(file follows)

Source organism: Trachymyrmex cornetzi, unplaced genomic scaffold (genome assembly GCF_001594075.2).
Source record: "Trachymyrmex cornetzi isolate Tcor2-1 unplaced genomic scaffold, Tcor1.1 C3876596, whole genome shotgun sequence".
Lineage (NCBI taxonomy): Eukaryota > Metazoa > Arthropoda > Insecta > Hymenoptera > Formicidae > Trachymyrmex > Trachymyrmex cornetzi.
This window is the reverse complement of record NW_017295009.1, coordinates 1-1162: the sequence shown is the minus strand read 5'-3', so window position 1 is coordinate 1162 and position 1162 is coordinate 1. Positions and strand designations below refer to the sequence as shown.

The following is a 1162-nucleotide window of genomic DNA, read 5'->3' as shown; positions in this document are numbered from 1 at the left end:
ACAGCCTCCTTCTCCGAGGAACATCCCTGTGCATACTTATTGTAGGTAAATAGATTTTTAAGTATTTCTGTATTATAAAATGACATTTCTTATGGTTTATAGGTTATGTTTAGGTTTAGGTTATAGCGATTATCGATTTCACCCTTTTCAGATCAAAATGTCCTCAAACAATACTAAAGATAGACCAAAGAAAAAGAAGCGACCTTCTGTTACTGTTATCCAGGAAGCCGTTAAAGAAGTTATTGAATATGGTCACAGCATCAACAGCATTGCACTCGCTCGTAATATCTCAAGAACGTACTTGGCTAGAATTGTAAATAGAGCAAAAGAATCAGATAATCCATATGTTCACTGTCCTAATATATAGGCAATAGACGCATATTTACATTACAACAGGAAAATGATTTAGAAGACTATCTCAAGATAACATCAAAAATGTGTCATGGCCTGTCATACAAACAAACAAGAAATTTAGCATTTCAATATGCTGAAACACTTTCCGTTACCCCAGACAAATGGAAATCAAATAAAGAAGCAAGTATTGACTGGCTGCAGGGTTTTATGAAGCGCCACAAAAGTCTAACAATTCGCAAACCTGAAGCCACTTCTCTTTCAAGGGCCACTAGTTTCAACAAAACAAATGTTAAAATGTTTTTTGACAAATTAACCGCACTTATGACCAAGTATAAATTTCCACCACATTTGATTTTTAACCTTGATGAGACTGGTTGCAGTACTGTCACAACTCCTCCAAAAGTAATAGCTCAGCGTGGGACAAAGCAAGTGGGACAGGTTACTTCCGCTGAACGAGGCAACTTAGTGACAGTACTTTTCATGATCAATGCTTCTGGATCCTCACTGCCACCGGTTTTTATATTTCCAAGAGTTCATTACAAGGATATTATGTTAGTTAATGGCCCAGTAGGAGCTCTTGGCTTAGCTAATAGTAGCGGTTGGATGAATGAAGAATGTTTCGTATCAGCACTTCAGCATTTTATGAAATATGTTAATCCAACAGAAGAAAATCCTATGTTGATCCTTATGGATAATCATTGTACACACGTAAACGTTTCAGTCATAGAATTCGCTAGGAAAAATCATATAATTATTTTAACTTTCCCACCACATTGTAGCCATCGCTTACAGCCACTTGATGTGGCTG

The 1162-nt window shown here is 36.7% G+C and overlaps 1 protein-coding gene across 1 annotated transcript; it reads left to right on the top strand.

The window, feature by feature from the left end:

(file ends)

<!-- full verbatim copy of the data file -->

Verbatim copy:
Source organism: Trachymyrmex cornetzi, unplaced genomic scaffold (genome assembly GCF_001594075.2).
Source record: "Trachymyrmex cornetzi isolate Tcor2-1 unplaced genomic scaffold, Tcor1.1 C3876596, whole genome shotgun sequence".
Lineage (NCBI taxonomy): Eukaryota > Metazoa > Arthropoda > Insecta > Hymenoptera > Formicidae > Trachymyrmex > Trachymyrmex cornetzi.
This window is the reverse complement of record NW_017295009.1, coordinates 1-1162: the sequence shown is the minus strand read 5'-3', so window position 1 is coordinate 1162 and position 1162 is coordinate 1. Positions and strand designations below refer to the sequence as shown.

The following is a 1162-nucleotide window of genomic DNA, read 5'->3' as shown; positions in this document are numbered from 1 at the left end:
ACAGCCTCCTTCTCCGAGGAACATCCCTGTGCATACTTATTGTAGGTAAATAGATTTTTAAGTATTTCTGTATTATAAAATGACATTTCTTATGGTTTATAGGTTATGTTTAGGTTTAGGTTATAGCGATTATCGATTTCACCCTTTTCAGATCAAAATGTCCTCAAACAATACTAAAGATAGACCAAAGAAAAAGAAGCGACCTTCTGTTACTGTTATCCAGGAAGCCGTTAAAGAAGTTATTGAATATGGTCACAGCATCAACAGCATTGCACTCGCTCGTAATATCTCAAGAACGTACTTGGCTAGAATTGTAAATAGAGCAAAAGAATCAGATAATCCATATGTTCACTGTCCTAATATATAGGCAATAGACGCATATTTACATTACAACAGGAAAATGATTTAGAAGACTATCTCAAGATAACATCAAAAATGTGTCATGGCCTGTCATACAAACAAACAAGAAATTTAGCATTTCAATATGCTGAAACACTTTCCGTTACCCCAGACAAATGGAAATCAAATAAAGAAGCAAGTATTGACTGGCTGCAGGGTTTTATGAAGCGCCACAAAAGTCTAACAATTCGCAAACCTGAAGCCACTTCTCTTTCAAGGGCCACTAGTTTCAACAAAACAAATGTTAAAATGTTTTTTGACAAATTAACCGCACTTATGACCAAGTATAAATTTCCACCACATTTGATTTTTAACCTTGATGAGACTGGTTGCAGTACTGTCACAACTCCTCCAAAAGTAATAGCTCAGCGTGGGACAAAGCAAGTGGGACAGGTTACTTCCGCTGAACGAGGCAACTTAGTGACAGTACTTTTCATGATCAATGCTTCTGGATCCTCACTGCCACCGGTTTTTATATTTCCAAGAGTTCATTACAAGGATATTATGTTAGTTAATGGCCCAGTAGGAGCTCTTGGCTTAGCTAATAGTAGCGGTTGGATGAATGAAGAATGTTTCGTATCAGCACTTCAGCATTTTATGAAATATGTTAATCCAACAGAAGAAAATCCTATGTTGATCCTTATGGATAATCATTGTACACACGTAAACGTTTCAGTCATAGAATTCGCTAGGAAAAATCATATAATTATTTTAACTTTCCCACCACATTGTAGCCATCGCTTACAGCCACTTGATGTGGCTG

The 1162-nt window shown here is 36.7% G+C and overlaps 1 protein-coding gene across 1 annotated transcript; it reads left to right on the top strand.

The window, feature by feature from the left end: